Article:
Base Modification Analysis
The complete genome sequence was uploaded into the SMRT portal and was processed into an in silico kinetic reference. Subsequently, SMRT analysis RS_Modification_and_Motif_Analysis.1 protocol was used to perform epigenome analysis using the imported reference sequence. A default modification quality value (QV) score of 30 (correspond to a p-value of 0.001) was used to call the modified bases.
RM System Genes Annotation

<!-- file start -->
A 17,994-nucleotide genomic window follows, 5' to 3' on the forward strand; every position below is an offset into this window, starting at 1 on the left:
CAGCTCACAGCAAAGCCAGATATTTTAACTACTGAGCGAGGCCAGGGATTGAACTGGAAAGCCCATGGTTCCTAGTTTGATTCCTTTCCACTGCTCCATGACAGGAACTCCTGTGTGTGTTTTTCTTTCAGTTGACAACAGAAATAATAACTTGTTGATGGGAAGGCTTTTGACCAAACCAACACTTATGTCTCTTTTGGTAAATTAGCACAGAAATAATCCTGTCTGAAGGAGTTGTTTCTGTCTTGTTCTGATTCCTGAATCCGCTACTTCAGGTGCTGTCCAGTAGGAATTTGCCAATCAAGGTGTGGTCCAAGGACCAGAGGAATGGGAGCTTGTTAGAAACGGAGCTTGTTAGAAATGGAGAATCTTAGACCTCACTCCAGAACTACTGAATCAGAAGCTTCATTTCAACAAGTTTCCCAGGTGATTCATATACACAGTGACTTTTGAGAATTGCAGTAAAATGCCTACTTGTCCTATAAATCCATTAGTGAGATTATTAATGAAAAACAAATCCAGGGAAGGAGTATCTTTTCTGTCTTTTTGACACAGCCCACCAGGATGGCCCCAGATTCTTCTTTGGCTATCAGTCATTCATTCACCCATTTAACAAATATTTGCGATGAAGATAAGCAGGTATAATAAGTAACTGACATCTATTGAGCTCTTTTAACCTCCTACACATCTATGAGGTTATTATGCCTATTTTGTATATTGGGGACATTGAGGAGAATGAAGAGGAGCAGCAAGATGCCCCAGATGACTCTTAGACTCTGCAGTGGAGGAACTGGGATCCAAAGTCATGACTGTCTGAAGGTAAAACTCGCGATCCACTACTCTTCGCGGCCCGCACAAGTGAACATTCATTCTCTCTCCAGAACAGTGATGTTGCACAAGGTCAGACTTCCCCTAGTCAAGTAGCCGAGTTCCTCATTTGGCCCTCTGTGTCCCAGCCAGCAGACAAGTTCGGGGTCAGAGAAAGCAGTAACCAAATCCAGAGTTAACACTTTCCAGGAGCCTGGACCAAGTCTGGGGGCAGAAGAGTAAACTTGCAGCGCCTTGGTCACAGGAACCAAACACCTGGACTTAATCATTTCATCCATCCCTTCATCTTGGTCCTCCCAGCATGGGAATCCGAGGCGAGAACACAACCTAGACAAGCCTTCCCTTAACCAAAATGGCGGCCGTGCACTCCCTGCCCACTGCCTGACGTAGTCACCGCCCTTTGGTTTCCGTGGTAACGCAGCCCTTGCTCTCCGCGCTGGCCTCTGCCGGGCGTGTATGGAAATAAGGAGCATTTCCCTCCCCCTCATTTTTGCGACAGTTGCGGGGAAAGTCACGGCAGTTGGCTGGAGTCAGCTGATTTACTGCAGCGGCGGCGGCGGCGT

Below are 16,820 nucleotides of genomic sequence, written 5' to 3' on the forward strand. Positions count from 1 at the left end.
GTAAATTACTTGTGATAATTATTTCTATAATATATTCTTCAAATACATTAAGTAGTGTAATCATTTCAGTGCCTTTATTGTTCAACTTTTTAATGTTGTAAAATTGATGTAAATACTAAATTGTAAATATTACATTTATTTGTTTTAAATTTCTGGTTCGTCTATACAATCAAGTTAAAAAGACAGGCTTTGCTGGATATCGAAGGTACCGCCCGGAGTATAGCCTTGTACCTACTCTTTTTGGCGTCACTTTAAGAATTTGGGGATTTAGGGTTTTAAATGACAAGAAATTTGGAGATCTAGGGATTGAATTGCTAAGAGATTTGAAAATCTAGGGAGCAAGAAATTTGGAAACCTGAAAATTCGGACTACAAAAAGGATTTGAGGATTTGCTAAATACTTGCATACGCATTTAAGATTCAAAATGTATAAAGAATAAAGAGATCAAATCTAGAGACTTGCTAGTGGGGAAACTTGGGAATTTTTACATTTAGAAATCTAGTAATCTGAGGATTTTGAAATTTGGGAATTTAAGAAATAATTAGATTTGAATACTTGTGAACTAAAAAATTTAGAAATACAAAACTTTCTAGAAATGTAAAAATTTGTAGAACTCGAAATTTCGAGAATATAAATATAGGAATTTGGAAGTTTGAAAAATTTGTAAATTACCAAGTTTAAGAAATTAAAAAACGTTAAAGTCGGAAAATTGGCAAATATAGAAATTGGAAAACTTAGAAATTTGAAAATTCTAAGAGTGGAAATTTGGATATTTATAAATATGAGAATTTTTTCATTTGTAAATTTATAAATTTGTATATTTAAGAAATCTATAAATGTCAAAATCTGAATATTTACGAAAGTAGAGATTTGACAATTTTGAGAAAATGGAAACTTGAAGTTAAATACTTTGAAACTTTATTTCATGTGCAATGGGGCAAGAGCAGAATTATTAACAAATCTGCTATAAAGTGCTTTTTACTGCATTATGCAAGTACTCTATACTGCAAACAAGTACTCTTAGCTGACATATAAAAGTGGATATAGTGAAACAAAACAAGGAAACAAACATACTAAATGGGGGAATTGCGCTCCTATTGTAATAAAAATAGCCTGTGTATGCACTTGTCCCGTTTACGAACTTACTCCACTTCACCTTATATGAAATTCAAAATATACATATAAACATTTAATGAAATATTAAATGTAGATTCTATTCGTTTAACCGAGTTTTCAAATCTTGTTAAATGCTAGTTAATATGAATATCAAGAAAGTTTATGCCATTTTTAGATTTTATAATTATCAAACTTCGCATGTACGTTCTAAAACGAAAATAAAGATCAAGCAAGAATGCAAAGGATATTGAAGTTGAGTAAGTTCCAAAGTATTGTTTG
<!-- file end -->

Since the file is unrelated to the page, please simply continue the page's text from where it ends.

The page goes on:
By using the SEQWARE computer resources, which constitutes BLAST-based software modules in combination with REBASE curated internal databases, the genome sequence was scanned for homologs of RM system genes (Murray et al., 2012). As described previously, the prediction were supported by sequence similarity, presence, and order of predictive functional motifs, and the known genomic context and characteristics of previously characterized RM system genes (Murray et al., 2012; Pirone-Davies et al., 2015). The predicted RM system genes were named following the proposed nomenclature as described by Roberts et al. (2003a). Assignment of the predicted RM system genes to the identified recognition motifs was performed based on putative methyltransferases sequence homology and RM system Type pairing.